The tumor cells can penetrate into the vessels and be carried away by the blood stream into other parts of the body. They can travel from the blood vessels into the tissue, multiply there, and grow into another tumor. These secondary tumors are called metastases (Kreipe & Friedrichs, 2014).
When the diagnosis has shown that breast cancer is present, surgery is necessary in most cases (Kühn & Kümmel, 2014). For decades, surgical removal of the breast was the standard treatment for breast cancer worldwide; the surgeon typically removed the entire breast (radical mastectomy). In addition to the breast tissue and muscles, the lymph nodes of the armpit were removed. Today, gentler surgical alternatives, called breast-conserving surgeries, are available.
Adjuvant chemotherapy is a continuation of the surgery, where cytostatic drugs attack the cancer cells—and normal tissue. The cytotoxins affect the cell division process in a very special way; they stop the growth of the cells or prevent further proliferation (Bischoff & Janni, 2014). In special cases, chemotherapy before surgery (neo-adjuventive chemotherapy) can be useful.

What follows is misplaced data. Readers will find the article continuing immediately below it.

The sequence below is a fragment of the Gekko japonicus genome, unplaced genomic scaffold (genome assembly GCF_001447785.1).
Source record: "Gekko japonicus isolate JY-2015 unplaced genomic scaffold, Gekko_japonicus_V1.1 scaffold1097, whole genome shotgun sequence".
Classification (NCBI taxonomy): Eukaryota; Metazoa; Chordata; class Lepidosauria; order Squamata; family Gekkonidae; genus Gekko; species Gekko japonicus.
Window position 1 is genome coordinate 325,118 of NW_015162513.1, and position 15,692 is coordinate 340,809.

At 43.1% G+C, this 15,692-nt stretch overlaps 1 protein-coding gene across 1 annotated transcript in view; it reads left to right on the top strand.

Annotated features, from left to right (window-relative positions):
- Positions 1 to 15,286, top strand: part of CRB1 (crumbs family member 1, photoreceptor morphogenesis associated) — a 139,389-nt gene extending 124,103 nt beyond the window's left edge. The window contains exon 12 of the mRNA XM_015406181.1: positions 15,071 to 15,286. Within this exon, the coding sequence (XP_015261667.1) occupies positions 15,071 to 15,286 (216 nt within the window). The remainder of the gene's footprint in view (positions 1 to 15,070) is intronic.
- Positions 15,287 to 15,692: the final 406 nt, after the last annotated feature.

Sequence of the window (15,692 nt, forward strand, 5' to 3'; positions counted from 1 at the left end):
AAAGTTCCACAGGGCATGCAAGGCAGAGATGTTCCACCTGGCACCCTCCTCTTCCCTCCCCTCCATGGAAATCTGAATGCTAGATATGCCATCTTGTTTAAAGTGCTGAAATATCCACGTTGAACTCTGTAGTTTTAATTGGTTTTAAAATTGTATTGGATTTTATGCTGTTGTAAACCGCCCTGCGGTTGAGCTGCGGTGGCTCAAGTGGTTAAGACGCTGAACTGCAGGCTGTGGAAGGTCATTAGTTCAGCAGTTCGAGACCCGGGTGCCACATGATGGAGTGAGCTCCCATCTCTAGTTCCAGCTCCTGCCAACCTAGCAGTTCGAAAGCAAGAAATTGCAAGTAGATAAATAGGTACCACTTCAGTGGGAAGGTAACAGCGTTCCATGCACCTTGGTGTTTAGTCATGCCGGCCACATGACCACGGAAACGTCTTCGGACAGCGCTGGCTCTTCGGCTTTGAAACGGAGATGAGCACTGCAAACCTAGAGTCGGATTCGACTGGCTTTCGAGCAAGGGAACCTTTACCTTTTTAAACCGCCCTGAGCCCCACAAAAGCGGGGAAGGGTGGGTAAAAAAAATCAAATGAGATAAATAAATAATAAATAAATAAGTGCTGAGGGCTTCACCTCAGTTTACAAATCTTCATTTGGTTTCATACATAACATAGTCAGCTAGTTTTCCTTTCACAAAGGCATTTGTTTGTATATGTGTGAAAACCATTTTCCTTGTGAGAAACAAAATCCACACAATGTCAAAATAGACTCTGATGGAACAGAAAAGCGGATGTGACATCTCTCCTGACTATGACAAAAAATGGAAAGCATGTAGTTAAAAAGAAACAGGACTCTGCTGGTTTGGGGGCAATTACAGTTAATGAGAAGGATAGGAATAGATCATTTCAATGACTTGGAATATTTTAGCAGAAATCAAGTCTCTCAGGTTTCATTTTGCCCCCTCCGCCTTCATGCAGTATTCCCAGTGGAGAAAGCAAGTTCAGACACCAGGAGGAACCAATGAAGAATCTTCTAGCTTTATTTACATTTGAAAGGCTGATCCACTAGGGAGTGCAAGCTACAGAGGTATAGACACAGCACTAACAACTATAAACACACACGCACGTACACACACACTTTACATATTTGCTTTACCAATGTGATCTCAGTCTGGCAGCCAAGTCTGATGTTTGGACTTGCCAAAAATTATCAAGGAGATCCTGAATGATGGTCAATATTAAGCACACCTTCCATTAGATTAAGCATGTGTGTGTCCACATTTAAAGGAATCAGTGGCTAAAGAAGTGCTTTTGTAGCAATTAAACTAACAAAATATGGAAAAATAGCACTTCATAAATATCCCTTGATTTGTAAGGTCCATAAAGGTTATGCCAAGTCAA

Chemotherapy reduces tumor size. It can help to make even bigger breast tumors smaller, so a radical mastectomy is not necessary (Bischoff &Janni, 2014). Although chemotherapy delays the date for the surgery, it does not worsen the prognosis.
Side effects of chemotherapy
Despite careful dosing, chemotherapeutic drugs also affect healthy cells, although to a lesser extent. Low blood cell counts, nausea, vomiting, hair loss, heart damage, kidney damage, and liver damage can occur (Bischoff &Janni, 2014). There are still no clinical studies that consider the effect of chemotherapy on the fascial system.